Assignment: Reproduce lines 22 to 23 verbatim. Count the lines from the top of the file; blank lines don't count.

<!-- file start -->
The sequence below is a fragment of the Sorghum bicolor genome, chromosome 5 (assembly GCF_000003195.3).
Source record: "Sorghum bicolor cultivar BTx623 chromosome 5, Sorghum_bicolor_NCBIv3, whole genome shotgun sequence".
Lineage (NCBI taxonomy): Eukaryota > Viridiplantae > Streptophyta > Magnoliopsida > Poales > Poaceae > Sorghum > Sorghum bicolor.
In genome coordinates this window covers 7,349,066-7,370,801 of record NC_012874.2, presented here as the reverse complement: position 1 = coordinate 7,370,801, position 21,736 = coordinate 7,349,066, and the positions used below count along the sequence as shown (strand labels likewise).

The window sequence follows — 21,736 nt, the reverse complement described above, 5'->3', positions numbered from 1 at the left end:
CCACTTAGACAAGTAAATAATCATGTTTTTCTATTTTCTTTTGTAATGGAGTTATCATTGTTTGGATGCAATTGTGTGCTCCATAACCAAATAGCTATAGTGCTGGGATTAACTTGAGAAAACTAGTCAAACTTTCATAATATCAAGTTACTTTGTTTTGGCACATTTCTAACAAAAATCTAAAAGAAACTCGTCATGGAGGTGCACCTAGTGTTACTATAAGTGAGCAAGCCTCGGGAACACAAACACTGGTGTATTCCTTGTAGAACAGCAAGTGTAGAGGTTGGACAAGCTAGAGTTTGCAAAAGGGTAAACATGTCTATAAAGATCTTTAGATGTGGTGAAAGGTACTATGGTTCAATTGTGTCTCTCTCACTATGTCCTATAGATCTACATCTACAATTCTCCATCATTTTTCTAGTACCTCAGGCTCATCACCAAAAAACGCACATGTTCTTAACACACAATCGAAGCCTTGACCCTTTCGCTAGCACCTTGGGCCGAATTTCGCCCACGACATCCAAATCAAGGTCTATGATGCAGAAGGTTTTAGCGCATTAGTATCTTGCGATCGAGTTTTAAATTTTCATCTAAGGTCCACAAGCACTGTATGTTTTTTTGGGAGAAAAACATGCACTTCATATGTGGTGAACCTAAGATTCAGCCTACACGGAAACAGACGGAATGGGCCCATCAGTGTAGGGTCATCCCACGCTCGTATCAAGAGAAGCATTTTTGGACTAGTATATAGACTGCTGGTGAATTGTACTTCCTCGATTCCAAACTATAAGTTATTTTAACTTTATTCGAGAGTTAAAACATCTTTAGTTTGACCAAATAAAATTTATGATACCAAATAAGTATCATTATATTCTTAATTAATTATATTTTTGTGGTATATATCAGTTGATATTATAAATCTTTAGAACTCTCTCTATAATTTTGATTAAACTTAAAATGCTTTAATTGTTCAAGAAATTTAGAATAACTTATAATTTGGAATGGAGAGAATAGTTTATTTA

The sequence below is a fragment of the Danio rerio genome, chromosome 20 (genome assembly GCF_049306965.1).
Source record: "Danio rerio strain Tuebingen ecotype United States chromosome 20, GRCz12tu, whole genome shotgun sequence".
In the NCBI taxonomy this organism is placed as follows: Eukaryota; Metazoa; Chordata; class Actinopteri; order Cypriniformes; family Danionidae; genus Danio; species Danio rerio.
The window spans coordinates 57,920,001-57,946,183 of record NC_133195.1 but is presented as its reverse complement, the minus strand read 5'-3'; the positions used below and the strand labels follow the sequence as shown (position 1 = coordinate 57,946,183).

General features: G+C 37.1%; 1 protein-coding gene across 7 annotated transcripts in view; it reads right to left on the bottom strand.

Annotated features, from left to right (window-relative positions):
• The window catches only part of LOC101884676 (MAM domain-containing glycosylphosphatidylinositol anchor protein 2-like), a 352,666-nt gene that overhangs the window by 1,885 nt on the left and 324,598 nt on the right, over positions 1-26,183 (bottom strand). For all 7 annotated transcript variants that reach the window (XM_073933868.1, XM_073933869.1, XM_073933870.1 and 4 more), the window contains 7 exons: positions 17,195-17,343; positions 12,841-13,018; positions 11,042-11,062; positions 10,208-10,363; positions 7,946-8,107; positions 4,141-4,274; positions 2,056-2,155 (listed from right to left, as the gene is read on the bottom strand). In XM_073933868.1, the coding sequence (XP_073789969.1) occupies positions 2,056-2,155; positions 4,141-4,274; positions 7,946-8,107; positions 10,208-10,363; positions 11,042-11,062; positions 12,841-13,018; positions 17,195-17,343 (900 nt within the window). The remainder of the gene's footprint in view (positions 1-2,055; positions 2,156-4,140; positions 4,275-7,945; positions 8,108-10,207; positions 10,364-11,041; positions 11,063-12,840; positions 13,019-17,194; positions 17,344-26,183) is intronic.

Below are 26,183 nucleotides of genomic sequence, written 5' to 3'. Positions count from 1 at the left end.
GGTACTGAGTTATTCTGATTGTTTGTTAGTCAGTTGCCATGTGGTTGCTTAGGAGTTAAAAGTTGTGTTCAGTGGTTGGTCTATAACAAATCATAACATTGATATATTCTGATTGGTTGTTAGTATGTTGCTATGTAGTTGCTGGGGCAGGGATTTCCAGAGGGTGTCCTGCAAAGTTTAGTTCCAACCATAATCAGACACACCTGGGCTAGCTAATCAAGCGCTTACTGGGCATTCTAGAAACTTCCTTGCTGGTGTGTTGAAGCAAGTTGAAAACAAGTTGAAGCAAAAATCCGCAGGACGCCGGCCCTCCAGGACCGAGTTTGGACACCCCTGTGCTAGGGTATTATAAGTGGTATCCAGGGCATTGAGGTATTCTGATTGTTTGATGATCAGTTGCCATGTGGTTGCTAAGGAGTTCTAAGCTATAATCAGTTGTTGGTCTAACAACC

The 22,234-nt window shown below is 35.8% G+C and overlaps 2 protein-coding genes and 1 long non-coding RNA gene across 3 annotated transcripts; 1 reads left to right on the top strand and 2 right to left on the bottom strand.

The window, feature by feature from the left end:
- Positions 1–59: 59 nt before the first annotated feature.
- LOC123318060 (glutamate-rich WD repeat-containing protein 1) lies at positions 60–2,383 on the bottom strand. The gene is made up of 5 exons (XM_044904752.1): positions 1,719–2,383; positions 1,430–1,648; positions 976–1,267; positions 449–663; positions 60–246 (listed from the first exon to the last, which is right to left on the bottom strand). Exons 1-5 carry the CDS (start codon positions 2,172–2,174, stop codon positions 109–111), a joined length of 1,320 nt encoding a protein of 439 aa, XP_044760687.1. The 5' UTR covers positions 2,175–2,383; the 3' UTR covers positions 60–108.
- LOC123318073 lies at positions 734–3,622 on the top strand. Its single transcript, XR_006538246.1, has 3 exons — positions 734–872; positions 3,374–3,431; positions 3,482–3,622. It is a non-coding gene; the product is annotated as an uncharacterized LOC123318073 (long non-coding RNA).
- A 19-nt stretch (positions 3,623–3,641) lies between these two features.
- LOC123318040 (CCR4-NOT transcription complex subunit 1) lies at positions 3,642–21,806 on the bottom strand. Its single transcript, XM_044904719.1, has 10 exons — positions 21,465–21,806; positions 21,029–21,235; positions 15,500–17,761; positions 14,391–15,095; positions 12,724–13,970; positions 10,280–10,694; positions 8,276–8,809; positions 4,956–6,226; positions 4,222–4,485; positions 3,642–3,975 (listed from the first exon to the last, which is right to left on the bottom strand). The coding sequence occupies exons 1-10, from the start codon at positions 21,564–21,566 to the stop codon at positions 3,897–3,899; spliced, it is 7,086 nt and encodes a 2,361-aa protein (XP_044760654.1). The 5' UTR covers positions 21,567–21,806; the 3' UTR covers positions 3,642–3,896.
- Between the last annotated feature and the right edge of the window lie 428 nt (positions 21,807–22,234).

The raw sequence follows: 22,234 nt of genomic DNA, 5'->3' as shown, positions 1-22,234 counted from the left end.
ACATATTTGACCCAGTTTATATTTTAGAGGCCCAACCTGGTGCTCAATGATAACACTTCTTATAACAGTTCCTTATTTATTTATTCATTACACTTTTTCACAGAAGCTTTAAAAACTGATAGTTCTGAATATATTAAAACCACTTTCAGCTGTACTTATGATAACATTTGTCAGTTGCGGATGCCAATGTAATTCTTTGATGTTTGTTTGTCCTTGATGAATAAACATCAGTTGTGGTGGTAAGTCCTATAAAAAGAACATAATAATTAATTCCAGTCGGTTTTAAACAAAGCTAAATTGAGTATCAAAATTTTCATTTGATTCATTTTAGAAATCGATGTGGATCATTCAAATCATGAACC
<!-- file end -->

- LOC123318040 (CCR4-NOT transcription complex subunit 1) lies at positions 3,642–21,806 on the bottom strand. Its single transcript, XM_044904719.1, has 10 exons — positions 21,465–21,806; positions 21,029–21,235; positions 15,500–17,761; positions 14,391–15,095; positions 12,724–13,970; positions 10,280–10,694; positions 8,276–8,809; positions 4,956–6,226; positions 4,222–4,485; positions 3,642–3,975 (listed from the first exon to the last, which is right to left on the bottom strand). The coding sequence occupies exons 1-10, from the start codon at positions 21,564–21,566 to the stop codon at positions 3,897–3,899; spliced, it is 7,086 nt and encodes a 2,361-aa protein (XP_044760654.1). The 5' UTR covers positions 21,567–21,806; the 3' UTR covers positions 3,642–3,896.
- Between the last annotated feature and the right edge of the window lie 428 nt (positions 21,807–22,234).